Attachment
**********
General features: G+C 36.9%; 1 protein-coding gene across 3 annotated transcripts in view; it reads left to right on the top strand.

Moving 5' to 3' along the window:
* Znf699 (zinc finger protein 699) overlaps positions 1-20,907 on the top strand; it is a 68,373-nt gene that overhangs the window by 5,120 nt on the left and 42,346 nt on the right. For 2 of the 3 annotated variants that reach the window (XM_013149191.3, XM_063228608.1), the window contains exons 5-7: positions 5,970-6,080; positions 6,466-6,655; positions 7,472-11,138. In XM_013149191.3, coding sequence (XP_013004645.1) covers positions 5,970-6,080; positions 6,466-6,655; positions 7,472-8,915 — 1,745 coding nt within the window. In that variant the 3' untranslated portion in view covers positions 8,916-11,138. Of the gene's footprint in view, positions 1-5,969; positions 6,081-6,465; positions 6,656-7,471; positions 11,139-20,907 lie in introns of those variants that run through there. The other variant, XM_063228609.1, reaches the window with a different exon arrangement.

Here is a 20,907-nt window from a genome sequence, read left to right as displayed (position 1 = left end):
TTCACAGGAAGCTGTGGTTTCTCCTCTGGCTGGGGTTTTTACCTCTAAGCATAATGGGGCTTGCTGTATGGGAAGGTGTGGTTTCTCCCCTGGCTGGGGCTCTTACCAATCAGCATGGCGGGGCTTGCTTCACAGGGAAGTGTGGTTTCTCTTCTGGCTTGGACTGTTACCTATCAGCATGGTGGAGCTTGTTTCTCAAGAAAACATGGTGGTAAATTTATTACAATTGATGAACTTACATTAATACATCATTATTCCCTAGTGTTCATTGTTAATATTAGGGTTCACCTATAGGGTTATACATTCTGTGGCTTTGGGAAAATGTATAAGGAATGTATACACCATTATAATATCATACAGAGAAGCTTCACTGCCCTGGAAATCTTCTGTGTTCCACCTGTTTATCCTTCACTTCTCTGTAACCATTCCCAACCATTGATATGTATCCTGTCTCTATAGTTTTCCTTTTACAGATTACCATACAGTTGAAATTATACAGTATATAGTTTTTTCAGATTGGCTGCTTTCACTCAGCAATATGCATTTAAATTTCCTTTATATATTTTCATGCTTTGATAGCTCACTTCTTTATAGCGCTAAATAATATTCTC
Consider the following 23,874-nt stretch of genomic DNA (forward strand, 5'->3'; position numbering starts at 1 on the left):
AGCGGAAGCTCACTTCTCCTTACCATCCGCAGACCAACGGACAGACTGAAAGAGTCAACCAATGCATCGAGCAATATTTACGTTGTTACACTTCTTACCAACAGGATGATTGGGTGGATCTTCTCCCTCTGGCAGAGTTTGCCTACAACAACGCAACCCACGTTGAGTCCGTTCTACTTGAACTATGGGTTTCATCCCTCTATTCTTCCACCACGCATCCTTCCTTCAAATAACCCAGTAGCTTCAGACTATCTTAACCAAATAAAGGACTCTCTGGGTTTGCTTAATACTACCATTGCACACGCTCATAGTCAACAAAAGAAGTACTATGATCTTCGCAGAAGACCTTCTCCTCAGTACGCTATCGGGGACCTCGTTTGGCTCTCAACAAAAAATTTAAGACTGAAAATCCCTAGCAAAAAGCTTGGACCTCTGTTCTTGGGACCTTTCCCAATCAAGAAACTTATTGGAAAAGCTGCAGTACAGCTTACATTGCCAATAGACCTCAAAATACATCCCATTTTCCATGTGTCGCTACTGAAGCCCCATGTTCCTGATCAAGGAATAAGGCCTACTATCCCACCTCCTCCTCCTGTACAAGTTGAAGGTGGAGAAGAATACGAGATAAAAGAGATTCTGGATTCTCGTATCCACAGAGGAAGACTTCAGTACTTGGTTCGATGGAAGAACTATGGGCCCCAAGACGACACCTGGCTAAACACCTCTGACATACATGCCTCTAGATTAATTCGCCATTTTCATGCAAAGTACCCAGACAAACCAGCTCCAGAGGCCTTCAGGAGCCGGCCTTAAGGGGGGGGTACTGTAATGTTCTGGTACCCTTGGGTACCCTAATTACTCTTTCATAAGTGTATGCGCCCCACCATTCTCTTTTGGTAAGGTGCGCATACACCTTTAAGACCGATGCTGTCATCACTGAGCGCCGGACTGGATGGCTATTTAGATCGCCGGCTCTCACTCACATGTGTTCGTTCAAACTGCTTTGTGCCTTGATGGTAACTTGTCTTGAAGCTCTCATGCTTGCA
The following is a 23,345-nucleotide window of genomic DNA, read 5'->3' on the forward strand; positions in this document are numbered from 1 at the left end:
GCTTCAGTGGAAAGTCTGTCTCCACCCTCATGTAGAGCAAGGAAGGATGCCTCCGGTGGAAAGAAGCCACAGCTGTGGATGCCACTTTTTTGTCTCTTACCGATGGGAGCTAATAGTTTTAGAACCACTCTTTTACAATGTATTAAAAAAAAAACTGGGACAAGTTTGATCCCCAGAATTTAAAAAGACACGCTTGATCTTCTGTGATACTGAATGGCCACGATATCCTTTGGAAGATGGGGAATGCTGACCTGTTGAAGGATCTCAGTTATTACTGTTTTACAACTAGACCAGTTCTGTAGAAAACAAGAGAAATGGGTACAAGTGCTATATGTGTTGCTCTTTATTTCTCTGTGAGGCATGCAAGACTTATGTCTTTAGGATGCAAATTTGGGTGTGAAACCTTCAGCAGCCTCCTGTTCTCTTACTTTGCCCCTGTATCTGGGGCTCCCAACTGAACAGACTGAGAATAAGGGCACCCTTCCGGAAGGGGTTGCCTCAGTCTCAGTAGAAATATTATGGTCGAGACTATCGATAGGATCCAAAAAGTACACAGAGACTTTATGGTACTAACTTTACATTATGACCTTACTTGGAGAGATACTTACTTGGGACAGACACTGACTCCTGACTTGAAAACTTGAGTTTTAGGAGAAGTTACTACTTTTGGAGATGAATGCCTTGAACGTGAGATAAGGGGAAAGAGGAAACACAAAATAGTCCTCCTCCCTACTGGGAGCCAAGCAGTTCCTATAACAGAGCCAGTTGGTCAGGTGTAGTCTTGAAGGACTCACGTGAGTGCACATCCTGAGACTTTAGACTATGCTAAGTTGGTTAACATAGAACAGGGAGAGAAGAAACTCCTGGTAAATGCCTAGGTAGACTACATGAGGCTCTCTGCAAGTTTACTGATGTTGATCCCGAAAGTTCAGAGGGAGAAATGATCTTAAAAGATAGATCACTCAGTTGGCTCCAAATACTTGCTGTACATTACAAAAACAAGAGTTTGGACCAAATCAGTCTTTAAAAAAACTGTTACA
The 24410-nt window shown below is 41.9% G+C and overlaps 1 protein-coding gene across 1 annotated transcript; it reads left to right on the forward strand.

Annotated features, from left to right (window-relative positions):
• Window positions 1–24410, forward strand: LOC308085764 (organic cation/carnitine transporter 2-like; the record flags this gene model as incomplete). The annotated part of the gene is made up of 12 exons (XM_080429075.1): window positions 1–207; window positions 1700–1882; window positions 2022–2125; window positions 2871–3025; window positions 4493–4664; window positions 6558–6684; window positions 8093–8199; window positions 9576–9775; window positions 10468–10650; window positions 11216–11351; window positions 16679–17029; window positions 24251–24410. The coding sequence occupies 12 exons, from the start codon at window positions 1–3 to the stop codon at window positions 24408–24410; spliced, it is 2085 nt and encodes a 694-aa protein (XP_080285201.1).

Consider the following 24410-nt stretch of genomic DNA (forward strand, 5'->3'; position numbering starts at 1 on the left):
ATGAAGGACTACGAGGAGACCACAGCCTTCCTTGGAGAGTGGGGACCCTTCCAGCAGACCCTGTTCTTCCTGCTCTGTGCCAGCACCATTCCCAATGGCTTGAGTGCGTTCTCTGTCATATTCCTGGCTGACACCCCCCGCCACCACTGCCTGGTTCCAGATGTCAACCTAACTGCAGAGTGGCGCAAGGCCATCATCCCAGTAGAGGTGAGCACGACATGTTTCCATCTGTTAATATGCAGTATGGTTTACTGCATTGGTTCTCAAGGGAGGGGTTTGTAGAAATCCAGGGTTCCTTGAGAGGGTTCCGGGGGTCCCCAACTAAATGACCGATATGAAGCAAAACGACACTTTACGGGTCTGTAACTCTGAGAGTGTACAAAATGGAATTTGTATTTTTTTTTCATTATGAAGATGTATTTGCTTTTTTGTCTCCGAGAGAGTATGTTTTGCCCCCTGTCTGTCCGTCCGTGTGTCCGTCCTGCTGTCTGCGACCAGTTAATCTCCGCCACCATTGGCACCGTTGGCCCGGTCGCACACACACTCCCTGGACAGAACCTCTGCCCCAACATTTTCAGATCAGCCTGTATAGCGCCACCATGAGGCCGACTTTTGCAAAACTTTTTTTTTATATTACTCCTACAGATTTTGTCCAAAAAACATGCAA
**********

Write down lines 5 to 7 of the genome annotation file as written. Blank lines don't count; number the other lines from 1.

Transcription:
TTCACAGGAAGCTGTGGTTTCTCCTCTGGCTGGGGTTTTTACCTCTAAGCATAATGGGGCTTGCTGTATGGGAAGGTGTGGTTTCTCCCCTGGCTGGGGCTCTTACCAATCAGCATGGCGGGGCTTGCTTCACAGGGAAGTGTGGTTTCTCTTCTGGCTTGGACTGTTACCTATCAGCATGGTGGAGCTTGTTTCTCAAGAAAACATGGTGGTAAATTTATTACAATTGATGAACTTACATTAATACATCATTATTCCCTAGTGTTCATTGTTAATATTAGGGTTCACCTATAGGGTTATACATTCTGTGGCTTTGGGAAAATGTATAAGGAATGTATACACCATTATAATATCATACAGAGAAGCTTCACTGCCCTGGAAATCTTCTGTGTTCCACCTGTTTATCCTTCACTTCTCTGTAACCATTCCCAACCATTGATATGTATCCTGTCTCTATAGTTTTCCTTTTACAGATTACCATACAGTTGAAATTATACAGTATATAGTTTTTTCAGATTGGCTGCTTTCACTCAGCAATATGCATTTAAATTTCCTTTATATATTTTCATGCTTTGATAGCTCACTTCTTTATAGCGCTAAATAATATTCTC
Consider the following 23,874-nt stretch of genomic DNA (forward strand, 5'->3'; position numbering starts at 1 on the left):
AGCGGAAGCTCACTTCTCCTTACCATCCGCAGACCAACGGACAGACTGAAAGAGTCAACCAATGCATCGAGCAATATTTACGTTGTTACACTTCTTACCAACAGGATGATTGGGTGGATCTTCTCCCTCTGGCAGAGTTTGCCTACAACAACGCAACCCACGTTGAGTCCGTTCTACTTGAACTATGGGTTTCATCCCTCTATTCTTCCACCACGCATCCTTCCTTCAAATAACCCAGTAGCTTCAGACTATCTTAACCAAATAAAGGACTCTCTGGGTTTGCTTAATACTACCATTGCACACGCTCATAGTCAACAAAAGAAGTACTATGATCTTCGCAGAAGACCTTCTCCTCAGTACGCTATCGGGGACCTCGTTTGGCTCTCAACAAAAAATTTAAGACTGAAAATCCCTAGCAAAAAGCTTGGACCTCTGTTCTTGGGACCTTTCCCAATCAAGAAACTTATTGGAAAAGCTGCAGTACAGCTTACATTGCCAATAGACCTCAAAATACATCCCATTTTCCATGTGTCGCTACTGAAGCCCCATGTTCCTGATCAAGGAATAAGGCCTACTATCCCACCTCCTCCTCCTGTACAAGTTGAAGGTGGAGAAGAATACGAGATAAAAGAGATTCTGGATTCTCGTATCCACAGAGGAAGACTTCAGTACTTGGTTCGATGGAAGAACTATGGGCCCCAAGACGACACCTGGCTAAACACCTCTGACATACATGCCTCTAGATTAATTCGCCATTTTCATGCAAAGTACCCAGACAAACCAGCTCCAGAGGCCTTCAGGAGCCGGCCTTAAGGGGGGGGTACTGTAATGTTCTGGTACCCTTGGGTACCCTAATTACTCTTTCATAAGTGTATGCGCCCCACCATTCTCTTTTGGTAAGGTGCGCATACACCTTTAAGACCGATGCTGTCATCACTGAGCGCCGGACTGGATGGCTATTTAGATCGCCGGCTCTCACTCACATGTGTTCGTTCAAACTGCTTTGTGCCTTGATGGTAACTTGTCTTGAAGCTCTCATGCTTGCA